The Courier News from Blytheville, Arkansas on December 2, 1955 · Page 3
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The Courier News from Blytheville, Arkansas · Page 3

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Blytheville, Arkansas
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Friday, December 2, 1955
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Page 3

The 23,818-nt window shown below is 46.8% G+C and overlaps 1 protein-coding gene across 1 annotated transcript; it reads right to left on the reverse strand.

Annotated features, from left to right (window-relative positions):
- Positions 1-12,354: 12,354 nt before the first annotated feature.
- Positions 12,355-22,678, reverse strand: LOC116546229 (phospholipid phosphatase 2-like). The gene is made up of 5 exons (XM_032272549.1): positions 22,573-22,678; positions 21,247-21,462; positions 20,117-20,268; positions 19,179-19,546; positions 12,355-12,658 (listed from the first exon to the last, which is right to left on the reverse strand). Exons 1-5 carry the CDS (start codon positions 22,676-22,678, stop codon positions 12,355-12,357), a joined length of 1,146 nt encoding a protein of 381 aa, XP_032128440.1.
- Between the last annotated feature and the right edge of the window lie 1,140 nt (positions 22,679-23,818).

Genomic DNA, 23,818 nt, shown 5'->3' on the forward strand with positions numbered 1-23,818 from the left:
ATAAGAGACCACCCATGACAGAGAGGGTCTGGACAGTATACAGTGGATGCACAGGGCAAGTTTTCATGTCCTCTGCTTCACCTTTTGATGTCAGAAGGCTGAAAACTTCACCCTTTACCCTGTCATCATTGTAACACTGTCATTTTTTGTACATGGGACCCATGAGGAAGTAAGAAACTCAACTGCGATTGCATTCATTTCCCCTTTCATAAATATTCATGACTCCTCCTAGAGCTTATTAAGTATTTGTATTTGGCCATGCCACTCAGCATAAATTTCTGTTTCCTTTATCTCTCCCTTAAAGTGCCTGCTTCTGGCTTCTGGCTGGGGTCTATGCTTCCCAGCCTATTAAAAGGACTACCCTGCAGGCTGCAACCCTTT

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FRIDAY, DECEMBER 2, 1955 BLYTHEV1LLK (ARK.) COURIER NEWS PAGE TURK Arkonsons In Washington Politics Should Be Left Out of Farm. Legislation, Rep. Gathings Thinks By GORDON BROWN WASHINGTON (AP) — While conceding the odds are against it, Rep. Gathings (D-Ark) hopes Congress can consider farm legislation next year without regard to politics. "This is too serious a matter to luive involved in politics," Gathings snid. "Farmers are in trouble and their problems must be examined in the light ot what is best ior them." He said he believes Congress can, if It will, proceed on that basis even though the over-all question will be one of the big issues in the coming presidential campaign. Gathings, a member of the House Agriculture Committee, pointed out that both his group and the Senate Agriculture Committee have the reputation of handling farm legislation without regard to politics. This has been the case over should be no exception, Recuperating | Mrs. Nina Young, whose gracious gree.ing has charmed callers at the office, of Sen. Fulbright (D- Ark), is recovering at her apartment here from a major operation performed Nov. 11. She expects to spend Christmas with her daughter, Mrs. Jean Hughes, in Little Rock and be back at her job Jan. 1. $183 Million The Rural Electrification Administration estimates that in the next 10 years Arkansas farmers will spend 183 million dollars for. electrical appliances and equip- Meteoro/ogist Finds Dishes On His Table Radioactive By JLIUS ".OLDEN ALBUQUERQUE Ifl — Dr. Lincoln LaPaz sat for his noontime meal, plunked a Geiger counter on the table and watched it go nuts over his dishware. Before the day was through, La- Paz, head of the Western world's only institute nf meteoritics, at the University of New Mexico, found himself with a disturbed wife tell- Fire Helmet Put to Use DALLAS tfl—Battalion Fire Chief A. D. Marable found a new use for his fire helmet when he helped evacuate 20 residents from a burning rooming house. When shouts failed to rouse a 45- year-old deaf mute woman, he awakened her by shaking her. Unable to make the terrified woman understand, Marable finally took off his fire helmet and flashed his light on the lettering. "She got the idea fast," Marable said. "She grabbed a robe and ran out then." Anyone Want A Jail Bird? . MADISONVILLE, Ky. Ml—Robert D. Foster, one eye on the future and one on his cell, sent the following letter to the local press: "I am a lonely boy in jail here and have decided to propose to any girl or marry her here ?n jail, so if' any of you lonely girls want to hook up with a jail bird just drop me a line." Foster is being held for court action on a number of charges, including forgery, Illegal whisky distilling and obtaining property under false pretenses. , Just Machines, Horses at Races BALTIMORE Wl — Now they've eliminated humans entirely from the complicated part mutuel betting on horses except you and the man who takes your money. New machines will even figure how much to pay off on the first three horses. It has been necessary for human calculators to do this at tracks from figures supplied by machines on the total bet and on how much was bet on each horse, after deducting taxes for the state and the track. The new machines which will speed up the "prices" were announced yesterday by the American Totalisator Co. of Baltimore. The first track to use them will be Santa Anita this winter, the company said. DeQueen to Get Radio Station WASHINGTON Ifl—A new radio station has been proposed for Do Queen, Ark. . R. G. McKeever of De Queen Wednesday asked the Federal Communications Commission for a permit to build the station, which would broadcast on 1390 kilocycles. If approved, it would be De Queen s first station. ment. The estimate is made hy the REA alter a recent rural market study. The study took into account previous estimates that power requirements of REA-financed systems will be nearly double by 1965. Seven Guards Accused of Running Bribery Racket in New York Jail NEW YORK — Seven guards have been accused of running a bribery racket in city prison with "fixed price" for favors to inmates ranging from 50 cents for a stroll in the corridor to $35 for a bottle of scotch. Manhattan Dlst. Atty. Prank S. Hogan said a "tip"—followed by painstaking police work—led to the arrests. Hogan said privileges for a tee included the arranging of card and dice games, extra food, liquors, visiting from cell to cell and $«> whisky and cold cuts party in a prison store room. Booked early today on charges of taking illegal fees, a felony, and delivering contraband, a misde- ineiiiior, were: Angpto Ferruro, 34, Lorenzo Re- ye.sk-r, 32, and Robert T. Meacle. 30, all of Brooklyn; John McKnight, 40, and Joseph K. Gavin, 31, Queens; and Walter Smith, 43, and Jaiiws B. Henderson, 32, Manhattan. Hogun told this story: About a month ago a Brooklyn niiui being held in city prison on a larceny charge sent word to Brooklyn Dist. Atty. Edward S. Silver of the alleged peddling and bribery racket. Patrolman Michael Lizzio and Police woman Norma Trent alange, pos| ing as the brother and fiancee of a ; prisoner, rented an apartment on ! West 72nd Street and got word to Coincidental Buy LAWRENCEBURG, Ky. (*) — Stewart McBrayer, a banker, went to nn auction, Haw an antique dresser he liked and bought it. He later the guards they wanted favors for the inmate and had a lot of money to pay for them. Twelve times since Nov. 1 transactions for Illegal favors took place, and each time $50 in marked money was handed over. Hidden in a clothes closet of the; apartment was mother officer with an active tape recorder. The police list of the guards' alleged price scale: A steak sandwich, $1: change to a more desirable cell, $40; a stroll in the corridor, 50 cents; a visit to another prisoner's cell, 51; delivery of money from the outside, 515; a quart of scotch, $35. Widow's Estate Is Estimated FRESNO, Calif. (/]>) —Mrs. Cora Nidever, 85. who made an oil fortune on 80 acres of barren land she inherited, left an estate In ox- cess of two million dollars, including $1,827,350 in cash. She died a week ago after a lone ill. A childless widow she left no Will. A petition Ior letters of administration lists seven nieces and nephews as legal heirs. Mrs. Nidever inherited the property near Ccmlinga, Calif., from her mother Mrs. Hester Binkley, ?/ho found a note on the back of the dresser saying a furniture company had purchased it for W. S. McBrayer, his greatgrandfather. HIGH BK1DCK Washington bridge, across the Hudson river from J'grt Lw, Now Jersey, to New York City, tint* 260 feet above the wnter. had homeeteaded it at the turn at the century. Oil was discovered la 1939. for Fast Effective Relief, use ing him to get rid of the dishes He also had a "baffling mystery" and theorized that a couple of plate manufacturers may be sitting on a uranium mine. What LaPaz discovered while testing a package he had received was that the orange glaze on his pottery plates was sending out 15 milliroentgens per hour compared to background radioactivity in the air of .03 milliroentgens. In other words, the plates from which he had been eating the past week were radioactive, although apparently not dangerously so. Only in Orange The radioactivity was confined to the orange glaze. The pottery itself was not radioactive, The plates, he said, were from two different manufacturers and in each case gave off the same amount of radioactivity. Asked what' he thought caused the radioactivity, LaPaz said: "The only thing I can say is this: I'd like to know where they get the coloring material. I'd sure as heck stake a claim." LaPaz discovered.the radioactive dishware because of habit. Since a newspaper editor at Dalhart, Tex., sent him a 33-pound half cylinder of pure uranium sever il years ago, LaPaz has put a Geiger counter to all packages he receives. Tested Dishes The other day I got a package and carried it home," he said. While I was waiting for lunch, I tested the pncksge and I got strong radioactivity. I took it to the office ana; opened it there. But then I got no reaction. "I was completely baffled and I asked Mrs. LaPaz what dishes we had on the table after all leads e out. We measured the green, blue and yellow dishes and got no results. But .when we measured the orange, the Geiger counter went off the scale." I LaPaz said he plans to test simi-| lar dishware as soon as possible but not at his house. Attention: Men of the 461st Wing! Hudson Can Supply All Your Clothing Needs:. • Uniforms* • Belts • Caps • Ties • Slacks • Shirts • Cheverons • Jewelry Cleaner - Clothier - Tailor Blytheville, Ark. LP A NEW ADDITION TQ OUR SERVICE FOR THIS COMMUNITY DELTA PROPANE CO. Gas Appliances Gas Installation Tractor Conversion Phone For Free Estimates! R. C. FARR & SONS Distributors PHILLIPS "66 PETROLEUM PRODUCTS Furance Oils — Kerosene — Gasoline — HD Motor Oil "Serving This Area For 25 Years" 40 ° s - Railroad, niytheville. Ark. P " 4 °M, E DREIFUS SHOP NOW at THRILLING GIFT OF ALL... ON EASY CREDIT! PERKKCT $7150 S1.50 A VVF.EK Ultimate TlmllmR $7150 $100 S1.50 WEEK 32 WEEK I'crfwt Time STUN'M.N'G $9250 $135 52 WEEK PAY NO Diamonds MONEY